11. World War I saw many new technological advances on the battlefield. Widespread use of the submarine made open waters unsafe for civilians and navies, steel coffin tanks littered fields where crops used to grow, and eyes in the sky could see your every move. War was fought in the trenches, and once the lines were dug in, there was little movement and few gains. To break this stalemate, Russia’s high command (Stavka) was tasked with relieving stress on the Entente powers in France by increasing stress on Germany’s eastern front. The hope was to draw Central forces away from Verdun to allow for reinforcements and fortification. Two generals established plans for the Russian army: the first was GEN Alexei Evert, who proposed a defensive plan; the second was GEN Aleksei Brusilov, who proposed a full out offensive strike against the Austrian-Hungarian army. The Stavka opted to go with Brusilov’s plan, which included four separate armies comprised of smaller and more specialized units that would focus on weak points within the enemy lines. He faced a narrowly smaller Austrian force that was reinforced later by German forces. Brusilov, however, would not have any reinforcements, putting all of his reserves on the front lines with the main attacking force. With the massive entrenchments dug out and making their way towards the Austrian front, Brusilov and his armies were prepared to launch the largest Russian show of force in the entirety of World War I. His goal was effectively to launch a surprise attack across the entirety of his southwestern front towards the town of Lutsk, and to knock the Austrian-Hungarian Army out of the war entirely while siphoning off German forces from the French front. The offensive launched on 4 June 1916 with an artillery barrage against the Austrians, breaking through the lines swiftly, the Russians continued onward. This was attributed to Brusilov’s accurate assessment of weak points in the Austrian line. Keeping momentum, the Russians continued onward to recapture Lutsk by 8 June. The tremendous speed at which the Russians were making headway had staggered the Austrians, but Evert — still unsure of the success of the operation — did not advance. This caused flaws to open in the Russian advance, and allowed the Germans a chance to fill in the Austrian lines. By 20 September 1916, Brusilov’s forces had pushed to the doorstep of the Carpathians. Noting the success of Brusilov’s front, the Stavka continued to feed more men into Brusilov’s ranks and siphoning them off from Evert. This came long after Evert’s attacks had stalled earlier in the year and progress had slowed on his front. The sector of combat that was commanded by Brusilov was largely successful, but on all other fronts it faltered significantly. The offensive took its toll of roughly two million casualties over the course of four months. The losses on the side of the Russians amounted upwards of half a million. It is contended today that this offensive contributed to the collapse of the Russian Army due to the short amount of time that the losses were built. The majority of Central casualties were suffered by the Austro-Hungarian forces, which was the goal of the Russian Army. They also succeeded in forcing the Germans to cease the attack on Verdun on the western front. By these points, the Brusilov Offensive was successful. Germany, however, remained a viable enemy, and the fighting that was still to come between the last half of 1916 thru 1918 would still prove to be fierce. Historian John Keegan described the offensive in his 2000 book The First World War as: “the greatest victory seen on any front since the trench lines had been dug.” Indeed, Keegan’s description seems to accurately peg the brilliance of Brusilov’s plan, as the methods of combat used would set the stage for German tactics in their blitzkrieg battles during World War II. The same tactics that were devised by Brusilov would be used to stop the Axis Powers less than thirty years later as World War II came to a close. * This article is a reprint of a publication date 15 May 2018. It was published by the U.S. Army. I composed and edited this article prior to its forward to the printing presses on 10 May. I opted to do this reprint because I just don't have the time this evening to write up a scratch article like usual. Normal posts will return tomorrow!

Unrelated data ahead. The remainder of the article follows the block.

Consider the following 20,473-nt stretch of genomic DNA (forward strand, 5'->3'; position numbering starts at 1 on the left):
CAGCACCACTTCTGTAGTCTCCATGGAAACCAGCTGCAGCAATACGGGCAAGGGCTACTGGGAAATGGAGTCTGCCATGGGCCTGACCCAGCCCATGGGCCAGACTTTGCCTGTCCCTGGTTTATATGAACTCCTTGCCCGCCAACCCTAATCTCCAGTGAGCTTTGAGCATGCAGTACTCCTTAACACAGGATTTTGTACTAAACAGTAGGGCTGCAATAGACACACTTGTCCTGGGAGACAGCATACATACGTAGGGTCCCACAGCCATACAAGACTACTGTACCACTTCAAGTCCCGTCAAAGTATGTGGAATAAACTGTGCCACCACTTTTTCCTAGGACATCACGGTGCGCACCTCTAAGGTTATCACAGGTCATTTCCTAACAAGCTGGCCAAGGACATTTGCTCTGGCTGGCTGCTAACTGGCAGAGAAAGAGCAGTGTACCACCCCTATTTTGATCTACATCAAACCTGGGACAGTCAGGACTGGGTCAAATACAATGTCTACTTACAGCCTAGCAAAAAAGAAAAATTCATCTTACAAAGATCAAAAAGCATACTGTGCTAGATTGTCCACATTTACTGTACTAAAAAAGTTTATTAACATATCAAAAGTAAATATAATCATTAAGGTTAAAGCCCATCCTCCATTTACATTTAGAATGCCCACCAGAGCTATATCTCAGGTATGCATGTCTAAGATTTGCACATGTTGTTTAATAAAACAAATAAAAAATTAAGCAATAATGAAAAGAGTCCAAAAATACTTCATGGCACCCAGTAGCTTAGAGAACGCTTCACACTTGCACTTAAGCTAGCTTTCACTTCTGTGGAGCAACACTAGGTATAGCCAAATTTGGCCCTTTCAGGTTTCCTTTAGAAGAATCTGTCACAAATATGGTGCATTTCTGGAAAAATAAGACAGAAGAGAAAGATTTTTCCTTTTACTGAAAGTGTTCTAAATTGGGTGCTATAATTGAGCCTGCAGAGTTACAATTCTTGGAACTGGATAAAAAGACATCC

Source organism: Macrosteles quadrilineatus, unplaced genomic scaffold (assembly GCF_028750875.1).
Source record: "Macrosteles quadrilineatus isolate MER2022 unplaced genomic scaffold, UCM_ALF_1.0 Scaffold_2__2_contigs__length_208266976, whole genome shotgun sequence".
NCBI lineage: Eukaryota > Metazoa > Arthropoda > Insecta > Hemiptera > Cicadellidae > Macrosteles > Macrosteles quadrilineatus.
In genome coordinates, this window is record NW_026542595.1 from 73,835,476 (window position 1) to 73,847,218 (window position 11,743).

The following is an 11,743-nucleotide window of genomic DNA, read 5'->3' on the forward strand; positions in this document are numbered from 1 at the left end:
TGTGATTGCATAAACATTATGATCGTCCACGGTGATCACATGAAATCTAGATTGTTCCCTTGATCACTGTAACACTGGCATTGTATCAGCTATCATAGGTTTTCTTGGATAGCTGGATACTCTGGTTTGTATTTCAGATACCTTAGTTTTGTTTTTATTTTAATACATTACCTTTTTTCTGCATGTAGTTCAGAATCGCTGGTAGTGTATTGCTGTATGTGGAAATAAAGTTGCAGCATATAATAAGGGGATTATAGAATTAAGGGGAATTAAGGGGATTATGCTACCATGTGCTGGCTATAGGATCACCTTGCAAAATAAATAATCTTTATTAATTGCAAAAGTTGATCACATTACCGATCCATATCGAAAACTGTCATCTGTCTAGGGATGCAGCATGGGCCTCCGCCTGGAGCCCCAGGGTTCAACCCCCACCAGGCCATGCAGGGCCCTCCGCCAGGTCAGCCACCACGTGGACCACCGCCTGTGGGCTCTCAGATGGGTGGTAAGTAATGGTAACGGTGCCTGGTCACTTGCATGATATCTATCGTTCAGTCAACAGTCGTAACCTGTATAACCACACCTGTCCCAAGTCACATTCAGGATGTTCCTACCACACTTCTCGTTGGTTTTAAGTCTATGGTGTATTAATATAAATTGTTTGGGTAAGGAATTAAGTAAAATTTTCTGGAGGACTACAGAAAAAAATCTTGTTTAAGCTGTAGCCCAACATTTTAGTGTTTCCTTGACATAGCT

12. Yes, it sucks a bit money wise. There are some programs that offer the process cheaper, and others that will omit x amount of fees. But here, the average cost is between $10-16k all said and done.
  13. It depends on you, really. Some people blow through it in 6 months, some take 2 years. I will probably call into the 2 year camp. Money is also an issue, as you have to pay out of topic for the plane and fuel, and that's not cheap at all. I am at about $5500 right now.
  14. There have already been arrests made related to this.
  15. Eventually I will get back to my pilots license. I had to stall out on my classes because the instructor I had fell ill suddenly, and no one else would take me on. It probably works out for the best though, since that was somewhat interfering with my other education. Still, the idea of getting off work on a Friday, renting a plane and heading anywhere for a weekend is a very attractive thought.